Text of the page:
Professor Ian Hall (International Relations, Griffith University)
Dr Ruth Gamble (David Myers Research Fellow, La Trobe University)
Mr Shabbir Wahid (Director at VFS Global Services)

Ms Ali Moore (Journalist and Vice-Chancellor's Fellow, The University of Melbourne)

A La Trobe Asia event in partnership with Asialink.

This event was held on the 19 March 2019 at the Australian Centre for the Moving Image (ACMI), Melbourne.

Podcast: Belt and Road: A Chinese World Order

China’s Belt and Road strategy is acknowledged to be the most ambitious geopolitical initiative of the age. Covering almost seventy countries by land and sea, It symbolises a new phase in China’s ambitions as a superpower: to remake the world economy and crown Beijing as the new centre of capitalism and globalisation.

Bruno Maçães (Senior advisor at Flint Global and a senior fellow at Renmin University in China).

Event: Dawn of Eurasia

The global geopolitical landscape is shifting towards Asia. It can be seen in China’s bold infrastructure project reopening the historic Silk Road and in the maritime success of port cities like Shanghai, Hong Kong and Singapore. Asia is rising but so are its connections to Central Asia, Turkey and Europe.

Perhaps the best word to capture the emerging global order is 'Eurasian'.

At the Melbourne launch of his new book The Dawn of Eurasia, Bruno Maçães discusses the increasing strategic significance of Eurasia, the dominance of China, Russia and the EU, and how the United States is redefining its place in between.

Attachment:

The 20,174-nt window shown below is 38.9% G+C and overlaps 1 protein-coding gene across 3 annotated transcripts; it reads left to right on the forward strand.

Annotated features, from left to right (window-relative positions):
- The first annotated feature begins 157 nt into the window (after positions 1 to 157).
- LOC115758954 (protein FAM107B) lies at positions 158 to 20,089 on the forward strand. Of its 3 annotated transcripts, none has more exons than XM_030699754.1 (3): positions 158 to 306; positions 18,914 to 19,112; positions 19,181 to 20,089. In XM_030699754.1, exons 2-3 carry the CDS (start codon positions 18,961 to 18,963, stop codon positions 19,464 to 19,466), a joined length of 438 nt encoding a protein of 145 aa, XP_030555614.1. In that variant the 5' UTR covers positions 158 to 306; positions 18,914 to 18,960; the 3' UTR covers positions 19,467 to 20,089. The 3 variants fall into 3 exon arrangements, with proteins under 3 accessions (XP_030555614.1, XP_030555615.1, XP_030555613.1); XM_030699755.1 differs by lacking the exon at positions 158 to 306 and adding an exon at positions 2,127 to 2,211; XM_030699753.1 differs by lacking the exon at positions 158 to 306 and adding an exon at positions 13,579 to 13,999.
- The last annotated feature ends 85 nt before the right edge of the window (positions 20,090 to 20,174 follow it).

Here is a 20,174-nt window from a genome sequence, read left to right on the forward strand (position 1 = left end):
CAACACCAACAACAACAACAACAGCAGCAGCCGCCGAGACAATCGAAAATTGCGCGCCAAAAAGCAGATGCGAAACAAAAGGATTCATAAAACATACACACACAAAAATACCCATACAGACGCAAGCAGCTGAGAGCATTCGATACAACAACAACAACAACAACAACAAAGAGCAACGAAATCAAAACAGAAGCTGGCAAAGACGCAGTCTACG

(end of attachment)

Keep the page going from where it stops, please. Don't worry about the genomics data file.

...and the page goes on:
Bruno was in conversation with Dr Euan Graham, Executive Director of La Trobe Asia.

His visit was supported by Adelaide Writer’s Week. It was held at the State Library of Victoria on 7 March 2019.

Podcast: When Trump Met Kim II

A second summit between the United States and North Korea has been cut short, with Donald Trump and Kim Jong-un walking away from the table suddenly with empty hands.

Is denuclearisation of North Korea realistic, and what does it mean for regional stability as a whole?

Dr Euan Graham (Executive Director, La Trobe Asia)

Podcast: Tourism in Bhutan

The Kingdom of Bhutan, on the eastern edge of the Himalayas, is a country rarely visited by tourists. Entry is by application and extremely limited, assuring that only a select number of most dedicated tourists meet the criteria.

Paul Strickland (Program Director and Lecturer in Tourism, Hospitality and Event Management in the La Trobe Business School).

Podcast: What's happening to the Uyghur in China?

In the Chinese region of Xinjiang, tens of thousands of ethnic Uyghurs and other Muslim minorities have been detained inside enormous extrajudicial ‘re-education camps’.

China faces mounting pressure from international human rights groups, governments, and academics to end these practices, but will anything help the Uyghurs?

Nury Turkel (Uyghur Human Rights Project)
Associate Professor James Leibold (Politics, Media and Philosophy, La Trobe University)

Podcast: China's Control of the South China Seas

The South China Seas is a region in hot contestation, and is important to many surrounding countries in terms of territory, resources and trade routes. Who controls the South China Seas? Spoiler alert… it’s probably China.

Professor Nick Bisley (Head of the School of Humanities and Social Sciences, La Trobe University)
Dr Rebecca Strating, (Lecturer in Politics, La Trobe University)

Podcast: Developing the Brahmaputra River

China and India share a 4000km long border, and it’s been a relationship that has had its tense moments. This situation is made all the more complicated by the Brahmaputra river - rivers recognise no borders, and its resources are always in high demand.


Dr Ruth Gamble (David Myers Research Fellow, La Trobe University)